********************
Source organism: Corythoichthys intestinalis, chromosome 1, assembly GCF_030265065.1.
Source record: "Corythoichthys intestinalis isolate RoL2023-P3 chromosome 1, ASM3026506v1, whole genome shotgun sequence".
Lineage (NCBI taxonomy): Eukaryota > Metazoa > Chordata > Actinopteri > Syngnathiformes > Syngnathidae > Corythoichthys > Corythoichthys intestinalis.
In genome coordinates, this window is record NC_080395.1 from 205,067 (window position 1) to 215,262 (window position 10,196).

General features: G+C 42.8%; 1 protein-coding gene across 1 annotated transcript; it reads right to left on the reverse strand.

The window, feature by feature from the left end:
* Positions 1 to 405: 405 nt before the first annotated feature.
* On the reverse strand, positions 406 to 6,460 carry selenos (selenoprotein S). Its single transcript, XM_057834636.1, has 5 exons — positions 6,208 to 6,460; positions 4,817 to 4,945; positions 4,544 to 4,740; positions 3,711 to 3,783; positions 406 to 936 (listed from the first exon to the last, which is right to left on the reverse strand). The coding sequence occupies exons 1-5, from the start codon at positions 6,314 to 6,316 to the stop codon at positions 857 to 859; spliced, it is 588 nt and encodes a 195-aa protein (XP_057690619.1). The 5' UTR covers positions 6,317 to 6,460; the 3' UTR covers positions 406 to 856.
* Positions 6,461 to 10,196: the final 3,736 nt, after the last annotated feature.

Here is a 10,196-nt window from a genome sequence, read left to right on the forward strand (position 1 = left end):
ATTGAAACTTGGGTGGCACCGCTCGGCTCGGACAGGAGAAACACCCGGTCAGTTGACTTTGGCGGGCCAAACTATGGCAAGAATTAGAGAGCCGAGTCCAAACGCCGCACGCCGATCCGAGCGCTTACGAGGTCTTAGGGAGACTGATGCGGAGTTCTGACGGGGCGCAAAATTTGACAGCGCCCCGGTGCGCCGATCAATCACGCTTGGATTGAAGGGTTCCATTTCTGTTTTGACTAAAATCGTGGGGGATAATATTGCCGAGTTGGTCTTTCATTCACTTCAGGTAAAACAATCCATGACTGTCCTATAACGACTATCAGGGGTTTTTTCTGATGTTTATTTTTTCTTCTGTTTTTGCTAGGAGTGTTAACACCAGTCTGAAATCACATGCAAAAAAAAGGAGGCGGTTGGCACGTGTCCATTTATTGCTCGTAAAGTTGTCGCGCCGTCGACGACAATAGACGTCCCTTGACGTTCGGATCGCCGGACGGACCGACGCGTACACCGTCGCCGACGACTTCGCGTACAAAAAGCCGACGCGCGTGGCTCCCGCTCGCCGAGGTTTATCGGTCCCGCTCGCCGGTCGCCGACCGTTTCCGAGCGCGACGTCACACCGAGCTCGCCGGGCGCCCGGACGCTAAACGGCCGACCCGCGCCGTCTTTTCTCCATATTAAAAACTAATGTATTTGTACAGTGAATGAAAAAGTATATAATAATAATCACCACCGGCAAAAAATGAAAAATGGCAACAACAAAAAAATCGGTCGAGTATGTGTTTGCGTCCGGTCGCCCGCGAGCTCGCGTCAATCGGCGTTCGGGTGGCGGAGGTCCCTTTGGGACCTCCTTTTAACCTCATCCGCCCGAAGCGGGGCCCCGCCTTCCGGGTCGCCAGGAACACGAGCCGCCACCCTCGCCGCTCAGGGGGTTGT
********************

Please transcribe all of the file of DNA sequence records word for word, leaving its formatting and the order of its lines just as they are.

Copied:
Source organism: Corythoichthys intestinalis, chromosome 1, assembly GCF_030265065.1.
Source record: "Corythoichthys intestinalis isolate RoL2023-P3 chromosome 1, ASM3026506v1, whole genome shotgun sequence".
Lineage (NCBI taxonomy): Eukaryota > Metazoa > Chordata > Actinopteri > Syngnathiformes > Syngnathidae > Corythoichthys > Corythoichthys intestinalis.
In genome coordinates, this window is record NC_080395.1 from 205,067 (window position 1) to 215,262 (window position 10,196).

General features: G+C 42.8%; 1 protein-coding gene across 1 annotated transcript; it reads right to left on the reverse strand.

The window, feature by feature from the left end:
* Positions 1 to 405: 405 nt before the first annotated feature.
* On the reverse strand, positions 406 to 6,460 carry selenos (selenoprotein S). Its single transcript, XM_057834636.1, has 5 exons — positions 6,208 to 6,460; positions 4,817 to 4,945; positions 4,544 to 4,740; positions 3,711 to 3,783; positions 406 to 936 (listed from the first exon to the last, which is right to left on the reverse strand). The coding sequence occupies exons 1-5, from the start codon at positions 6,314 to 6,316 to the stop codon at positions 857 to 859; spliced, it is 588 nt and encodes a 195-aa protein (XP_057690619.1). The 5' UTR covers positions 6,317 to 6,460; the 3' UTR covers positions 406 to 856.
* Positions 6,461 to 10,196: the final 3,736 nt, after the last annotated feature.

Here is a 10,196-nt window from a genome sequence, read left to right on the forward strand (position 1 = left end):
ATTGAAACTTGGGTGGCACCGCTCGGCTCGGACAGGAGAAACACCCGGTCAGTTGACTTTGGCGGGCCAAACTATGGCAAGAATTAGAGAGCCGAGTCCAAACGCCGCACGCCGATCCGAGCGCTTACGAGGTCTTAGGGAGACTGATGCGGAGTTCTGACGGGGCGCAAAATTTGACAGCGCCCCGGTGCGCCGATCAATCACGCTTGGATTGAAGGGTTCCATTTCTGTTTTGACTAAAATCGTGGGGGATAATATTGCCGAGTTGGTCTTTCATTCACTTCAGGTAAAACAATCCATGACTGTCCTATAACGACTATCAGGGGTTTTTTCTGATGTTTATTTTTTCTTCTGTTTTTGCTAGGAGTGTTAACACCAGTCTGAAATCACATGCAAAAAAAAGGAGGCGGTTGGCACGTGTCCATTTATTGCTCGTAAAGTTGTCGCGCCGTCGACGACAATAGACGTCCCTTGACGTTCGGATCGCCGGACGGACCGACGCGTACACCGTCGCCGACGACTTCGCGTACAAAAAGCCGACGCGCGTGGCTCCCGCTCGCCGAGGTTTATCGGTCCCGCTCGCCGGTCGCCGACCGTTTCCGAGCGCGACGTCACACCGAGCTCGCCGGGCGCCCGGACGCTAAACGGCCGACCCGCGCCGTCTTTTCTCCATATTAAAAACTAATGTATTTGTACAGTGAATGAAAAAGTATATAATAATAATCACCACCGGCAAAAAATGAAAAATGGCAACAACAAAAAAATCGGTCGAGTATGTGTTTGCGTCCGGTCGCCCGCGAGCTCGCGTCAATCGGCGTTCGGGTGGCGGAGGTCCCTTTGGGACCTCCTTTTAACCTCATCCGCCCGAAGCGGGGCCCCGCCTTCCGGGTCGCCAGGAACACGAGCCGCCACCCTCGCCGCTCAGGGGGTTGT